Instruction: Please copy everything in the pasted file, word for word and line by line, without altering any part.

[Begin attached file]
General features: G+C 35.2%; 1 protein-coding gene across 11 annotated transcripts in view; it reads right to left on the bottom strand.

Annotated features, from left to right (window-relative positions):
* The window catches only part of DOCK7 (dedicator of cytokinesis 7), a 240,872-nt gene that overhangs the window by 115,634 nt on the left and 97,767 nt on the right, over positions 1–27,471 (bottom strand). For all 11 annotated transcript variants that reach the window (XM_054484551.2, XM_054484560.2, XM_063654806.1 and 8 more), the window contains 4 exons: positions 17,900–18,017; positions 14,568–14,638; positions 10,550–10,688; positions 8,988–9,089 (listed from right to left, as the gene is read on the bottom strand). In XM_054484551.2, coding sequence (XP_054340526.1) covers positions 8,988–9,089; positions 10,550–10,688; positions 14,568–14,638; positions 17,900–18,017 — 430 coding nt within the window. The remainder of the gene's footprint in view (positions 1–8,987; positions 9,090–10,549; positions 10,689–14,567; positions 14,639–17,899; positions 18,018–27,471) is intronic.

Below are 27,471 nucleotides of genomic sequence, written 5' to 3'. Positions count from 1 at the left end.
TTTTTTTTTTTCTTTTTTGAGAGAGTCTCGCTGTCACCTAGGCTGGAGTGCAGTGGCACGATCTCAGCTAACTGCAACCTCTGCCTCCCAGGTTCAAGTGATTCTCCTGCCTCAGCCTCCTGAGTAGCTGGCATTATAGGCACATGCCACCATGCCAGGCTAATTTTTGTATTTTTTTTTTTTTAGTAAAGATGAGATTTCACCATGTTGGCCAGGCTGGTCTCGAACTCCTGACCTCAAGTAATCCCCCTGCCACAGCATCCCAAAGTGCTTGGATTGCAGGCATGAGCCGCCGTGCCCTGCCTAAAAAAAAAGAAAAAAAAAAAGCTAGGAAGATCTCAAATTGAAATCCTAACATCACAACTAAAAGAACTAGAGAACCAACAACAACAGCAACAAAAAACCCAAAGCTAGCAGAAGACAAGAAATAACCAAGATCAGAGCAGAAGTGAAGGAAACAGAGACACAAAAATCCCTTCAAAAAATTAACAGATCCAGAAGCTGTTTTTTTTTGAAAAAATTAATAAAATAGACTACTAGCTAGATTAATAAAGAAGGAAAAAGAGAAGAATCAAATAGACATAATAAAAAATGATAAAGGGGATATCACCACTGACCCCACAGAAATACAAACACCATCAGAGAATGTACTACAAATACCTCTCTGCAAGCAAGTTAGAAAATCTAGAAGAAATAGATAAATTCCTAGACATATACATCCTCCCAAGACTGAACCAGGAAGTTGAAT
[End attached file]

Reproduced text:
General features: G+C 35.2%; 1 protein-coding gene across 11 annotated transcripts in view; it reads right to left on the bottom strand.

Annotated features, from left to right (window-relative positions):
* The window catches only part of DOCK7 (dedicator of cytokinesis 7), a 240,872-nt gene that overhangs the window by 115,634 nt on the left and 97,767 nt on the right, over positions 1–27,471 (bottom strand). For all 11 annotated transcript variants that reach the window (XM_054484551.2, XM_054484560.2, XM_063654806.1 and 8 more), the window contains 4 exons: positions 17,900–18,017; positions 14,568–14,638; positions 10,550–10,688; positions 8,988–9,089 (listed from right to left, as the gene is read on the bottom strand). In XM_054484551.2, coding sequence (XP_054340526.1) covers positions 8,988–9,089; positions 10,550–10,688; positions 14,568–14,638; positions 17,900–18,017 — 430 coding nt within the window. The remainder of the gene's footprint in view (positions 1–8,987; positions 9,090–10,549; positions 10,689–14,567; positions 14,639–17,899; positions 18,018–27,471) is intronic.

Below are 27,471 nucleotides of genomic sequence, written 5' to 3'. Positions count from 1 at the left end.
TTTTTTTTTTTCTTTTTTGAGAGAGTCTCGCTGTCACCTAGGCTGGAGTGCAGTGGCACGATCTCAGCTAACTGCAACCTCTGCCTCCCAGGTTCAAGTGATTCTCCTGCCTCAGCCTCCTGAGTAGCTGGCATTATAGGCACATGCCACCATGCCAGGCTAATTTTTGTATTTTTTTTTTTTTAGTAAAGATGAGATTTCACCATGTTGGCCAGGCTGGTCTCGAACTCCTGACCTCAAGTAATCCCCCTGCCACAGCATCCCAAAGTGCTTGGATTGCAGGCATGAGCCGCCGTGCCCTGCCTAAAAAAAAAGAAAAAAAAAAAGCTAGGAAGATCTCAAATTGAAATCCTAACATCACAACTAAAAGAACTAGAGAACCAACAACAACAGCAACAAAAAACCCAAAGCTAGCAGAAGACAAGAAATAACCAAGATCAGAGCAGAAGTGAAGGAAACAGAGACACAAAAATCCCTTCAAAAAATTAACAGATCCAGAAGCTGTTTTTTTTTGAAAAAATTAATAAAATAGACTACTAGCTAGATTAATAAAGAAGGAAAAAGAGAAGAATCAAATAGACATAATAAAAAATGATAAAGGGGATATCACCACTGACCCCACAGAAATACAAACACCATCAGAGAATGTACTACAAATACCTCTCTGCAAGCAAGTTAGAAAATCTAGAAGAAATAGATAAATTCCTAGACATATACATCCTCCCAAGACTGAACCAGGAAGTTGAAT